Editorial introduction by Professor Gillian Rose: Diversity and Inclusion

By Professor Gillian Rose, School of Geography and the Environment, University of Oxford 


Rose, G. (2020) Editorial introduction by Professor Gillian Rose: Diversity and Inclusion. Routes 1(2): 138-141.

Volume 1 Issue 2

I love writing and so it’s wonderful to see Routes as a new platform for emerging geographers to share their essays. As the editorial in the first issue said, what geographers write about is incredibly diverse: this issue includes topics that range from Malaysian mosques to Indian microclimates, to mention just a few.

So it might seem rather perverse to ask if geography writing is diverse enough. But that’s a question the discipline has been grappling with for some time now. Do geographers write from sufficiently diverse viewpoints? And – relatedly – are geography authors themselves sufficiently diverse?

As my colleagues Steve Puttick and Amber Murrey-Ndewa argued in a recent essay, geography is a very white discipline. It attracts fewer BME students at GCSE and A level than many other subjects, and even fewer at university level, particularly in research intensive universities outside London like mine (though the numbers in both schools and universities are on an upward trend). School geography curricula don’t discuss race as an issue. There are also very few BME lecturers and professors in university geography departments. This is not a problem exclusive to geography, it should be said. Last year, there were 21,000 professors in UK universities and only 140 of those 21,000 professors identified as black (and of those, only 25 identified as female).

Does this matter? Of course it does, for many reasons and in many ways. In this short editorial I’m going to look at just one of them.

I was doing my undergraduate degree when the first book on feminist geography was published, in 1984. Feminist geographers then were very clear that because there were so few women geographers in the discipline at that time, geography neglected many topics that were likely to be of much more interest to women than to men because in most societies, they were the things women were seen as most responsible for: childcare, for example, domestic geographies, geographies of education, formal politics. And what it did study, it studied in a particular way: apparently objective but actually making generalised claims about the social world that didn’t stack up if women’s experiences were taken into account.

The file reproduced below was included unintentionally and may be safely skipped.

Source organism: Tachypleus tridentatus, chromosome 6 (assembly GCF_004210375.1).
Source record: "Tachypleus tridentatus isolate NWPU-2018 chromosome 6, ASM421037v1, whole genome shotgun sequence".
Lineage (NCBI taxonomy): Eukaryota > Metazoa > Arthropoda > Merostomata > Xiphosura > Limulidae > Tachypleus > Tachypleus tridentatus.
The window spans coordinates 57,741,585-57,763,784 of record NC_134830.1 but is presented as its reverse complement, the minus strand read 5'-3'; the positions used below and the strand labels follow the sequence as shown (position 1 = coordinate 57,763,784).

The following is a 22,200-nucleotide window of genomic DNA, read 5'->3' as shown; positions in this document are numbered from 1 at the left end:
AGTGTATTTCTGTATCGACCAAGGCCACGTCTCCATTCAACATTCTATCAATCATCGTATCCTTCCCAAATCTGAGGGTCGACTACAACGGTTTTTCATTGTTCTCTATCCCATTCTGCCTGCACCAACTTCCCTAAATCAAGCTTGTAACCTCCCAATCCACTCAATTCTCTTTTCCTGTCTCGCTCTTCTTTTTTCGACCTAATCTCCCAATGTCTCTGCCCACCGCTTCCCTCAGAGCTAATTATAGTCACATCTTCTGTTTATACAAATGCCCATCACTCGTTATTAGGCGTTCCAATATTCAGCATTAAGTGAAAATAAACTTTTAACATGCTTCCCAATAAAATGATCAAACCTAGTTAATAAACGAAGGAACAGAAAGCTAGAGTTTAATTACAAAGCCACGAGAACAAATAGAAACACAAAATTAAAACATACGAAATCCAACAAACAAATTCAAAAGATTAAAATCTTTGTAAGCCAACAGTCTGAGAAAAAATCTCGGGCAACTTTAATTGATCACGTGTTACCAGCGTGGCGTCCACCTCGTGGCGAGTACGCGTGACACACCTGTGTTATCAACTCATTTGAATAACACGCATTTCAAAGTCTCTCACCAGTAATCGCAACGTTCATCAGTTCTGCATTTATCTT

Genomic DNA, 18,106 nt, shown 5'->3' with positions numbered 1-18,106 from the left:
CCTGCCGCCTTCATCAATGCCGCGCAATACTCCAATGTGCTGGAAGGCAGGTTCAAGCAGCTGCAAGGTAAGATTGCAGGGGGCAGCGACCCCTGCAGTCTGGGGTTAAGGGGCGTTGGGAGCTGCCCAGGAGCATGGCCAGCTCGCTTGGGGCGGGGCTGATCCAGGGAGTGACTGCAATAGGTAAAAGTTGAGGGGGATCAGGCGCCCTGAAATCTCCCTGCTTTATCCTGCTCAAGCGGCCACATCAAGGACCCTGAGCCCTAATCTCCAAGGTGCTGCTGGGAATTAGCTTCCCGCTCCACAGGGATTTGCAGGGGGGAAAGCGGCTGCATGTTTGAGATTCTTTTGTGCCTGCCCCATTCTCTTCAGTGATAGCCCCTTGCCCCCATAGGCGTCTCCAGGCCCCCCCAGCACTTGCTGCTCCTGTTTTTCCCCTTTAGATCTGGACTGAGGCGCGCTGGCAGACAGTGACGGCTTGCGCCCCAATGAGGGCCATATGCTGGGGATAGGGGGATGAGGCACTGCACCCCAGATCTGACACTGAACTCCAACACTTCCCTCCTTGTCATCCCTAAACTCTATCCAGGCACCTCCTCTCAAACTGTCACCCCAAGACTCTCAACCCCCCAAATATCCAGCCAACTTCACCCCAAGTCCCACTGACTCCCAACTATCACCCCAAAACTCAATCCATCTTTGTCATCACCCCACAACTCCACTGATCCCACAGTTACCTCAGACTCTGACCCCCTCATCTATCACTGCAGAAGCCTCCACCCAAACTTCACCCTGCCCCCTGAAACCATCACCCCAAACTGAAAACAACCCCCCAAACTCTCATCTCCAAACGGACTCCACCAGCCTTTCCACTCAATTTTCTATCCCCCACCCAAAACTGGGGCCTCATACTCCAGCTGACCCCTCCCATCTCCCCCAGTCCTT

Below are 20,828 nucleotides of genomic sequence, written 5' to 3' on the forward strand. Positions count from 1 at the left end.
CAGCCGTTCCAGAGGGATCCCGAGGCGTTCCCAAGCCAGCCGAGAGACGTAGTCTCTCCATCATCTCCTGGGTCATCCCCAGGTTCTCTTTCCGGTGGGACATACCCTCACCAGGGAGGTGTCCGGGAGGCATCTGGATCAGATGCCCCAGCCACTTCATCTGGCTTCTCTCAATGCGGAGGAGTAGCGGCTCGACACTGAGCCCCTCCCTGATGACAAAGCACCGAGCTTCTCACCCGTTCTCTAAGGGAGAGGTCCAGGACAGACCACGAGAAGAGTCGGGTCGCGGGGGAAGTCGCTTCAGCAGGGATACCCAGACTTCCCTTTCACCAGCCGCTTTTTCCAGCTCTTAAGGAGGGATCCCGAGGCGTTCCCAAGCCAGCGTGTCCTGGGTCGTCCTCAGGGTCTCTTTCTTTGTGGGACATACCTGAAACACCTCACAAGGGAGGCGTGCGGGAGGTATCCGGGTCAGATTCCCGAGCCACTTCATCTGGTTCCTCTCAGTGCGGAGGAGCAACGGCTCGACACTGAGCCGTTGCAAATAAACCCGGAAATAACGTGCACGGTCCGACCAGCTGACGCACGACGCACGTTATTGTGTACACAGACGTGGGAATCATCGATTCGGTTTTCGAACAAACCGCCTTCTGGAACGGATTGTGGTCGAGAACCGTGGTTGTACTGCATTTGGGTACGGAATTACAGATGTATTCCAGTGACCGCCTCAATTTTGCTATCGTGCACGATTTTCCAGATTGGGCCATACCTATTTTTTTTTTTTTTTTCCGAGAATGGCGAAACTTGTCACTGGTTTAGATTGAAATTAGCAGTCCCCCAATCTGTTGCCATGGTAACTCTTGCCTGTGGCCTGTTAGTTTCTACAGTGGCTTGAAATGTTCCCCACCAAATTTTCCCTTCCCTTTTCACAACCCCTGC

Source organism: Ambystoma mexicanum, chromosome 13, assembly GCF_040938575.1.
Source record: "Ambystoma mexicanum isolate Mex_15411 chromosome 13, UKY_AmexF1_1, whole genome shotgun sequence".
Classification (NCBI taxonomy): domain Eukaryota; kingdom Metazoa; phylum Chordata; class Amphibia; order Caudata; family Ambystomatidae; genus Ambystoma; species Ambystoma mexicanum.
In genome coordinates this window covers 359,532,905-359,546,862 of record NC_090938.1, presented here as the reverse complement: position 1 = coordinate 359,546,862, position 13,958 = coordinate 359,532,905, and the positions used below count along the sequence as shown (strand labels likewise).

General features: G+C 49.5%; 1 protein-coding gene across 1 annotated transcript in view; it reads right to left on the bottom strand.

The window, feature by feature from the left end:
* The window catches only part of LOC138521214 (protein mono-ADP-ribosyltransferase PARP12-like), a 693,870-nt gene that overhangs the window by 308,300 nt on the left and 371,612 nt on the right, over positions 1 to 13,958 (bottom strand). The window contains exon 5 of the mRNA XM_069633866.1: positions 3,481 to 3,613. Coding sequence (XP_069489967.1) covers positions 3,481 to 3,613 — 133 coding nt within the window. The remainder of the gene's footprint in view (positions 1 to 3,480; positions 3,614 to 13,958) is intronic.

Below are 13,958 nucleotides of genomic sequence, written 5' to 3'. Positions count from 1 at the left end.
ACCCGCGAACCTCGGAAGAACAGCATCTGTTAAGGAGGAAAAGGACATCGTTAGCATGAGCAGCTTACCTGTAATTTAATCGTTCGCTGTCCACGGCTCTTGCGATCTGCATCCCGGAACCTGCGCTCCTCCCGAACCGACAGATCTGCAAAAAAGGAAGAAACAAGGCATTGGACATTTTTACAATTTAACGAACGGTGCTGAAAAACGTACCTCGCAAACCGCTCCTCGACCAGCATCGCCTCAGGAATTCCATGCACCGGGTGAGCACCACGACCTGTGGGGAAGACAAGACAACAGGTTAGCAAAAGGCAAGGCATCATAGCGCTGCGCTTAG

The same argument applies to other kinds of social diversity, including race. If geography is being written overwhelmingly by white folk, then it’s unlikely to be sufficiently attentive to issues that are felt especially keenly by many black communities. And as a result, it’s not going to be very good geography.

Since the 1980s, feminist geographers have been joined by geographers interested in the experiences of LGBTQ+ lives, of people living with disabilities, of immigrant lives, for example, and, to some extent, by geographers interested in issues of race and racism. And I would argue that, as a result, geography itself has become an immeasurably more insightful. As geographers, we understand the world much better if we are attentive to, and write about, a world that is diverse all the way down. And that is much more likely to happen if geographers are diverse too.

And in case you think this refers only to human geography, Stephen Tooth and Heather Viles have recently made very similar arguments in relation to physical geography. Deciding what to research and how are not neutral decisions for geomorphologists either, and making scientifically robust and socially-relevant decisions also requires input sensitive to diverse points of view.

In relation to race, geography clearly has a long way to go, particularly in terms of who writes the discipline. But along with organisations like Black Geographers and others, I’m sure Routes will be part of changing that, giving an early platform for a new generations of geographers to re-write and re-build the discipline once more. 

General resources on anti-racism and geography

The Black Geographers website is here: https://www.blackgeographers.com/

There’s a podcast with two members of Black Geographers here: https://www.rgs.org/schools/teaching-resources/a-conversation-with-francisca-rockey-and-louis-smi/

Resources related to anti-racism in school geography: https://medium.com/oxford-university/working-towards-anti-racist-school-geography-in-britain-8b16a94e25ba


The Royal Geographical Society reported on ‘The Geography of Geography’ in 2019 and their report is here: https://www.rgs.org/geography/key-information-about-geography/geographyofgeography/report/geography-of-geography-report-web.pdf/

Puttick, S., & Murrey, A. (2020) Confronting the deafening silence on race in geography education in England: learning from anti-racist, decolonial and Black geographies. Geography105(3), 126–134.

The Guardian, 27 Feb 2020 https://www.theguardian.com/education/2020/feb/27/fewer-than-1-of-uk-university-professors-are-black-figures-show (Accessed 8 December 2020).

Tooth S and Viles HA (2020) Equality, diversity, inclusion: ensuring a resilient future for geomorphology, Earth Surface Processes and Landforms, Online First (Accessed December 8, 2020).

Women and Geography Study Group of the IBG (1984) Geography and Gender: An Introduction to Feminist Geography. London: Hutchinson in association with The Explorations in Feminism Collective.

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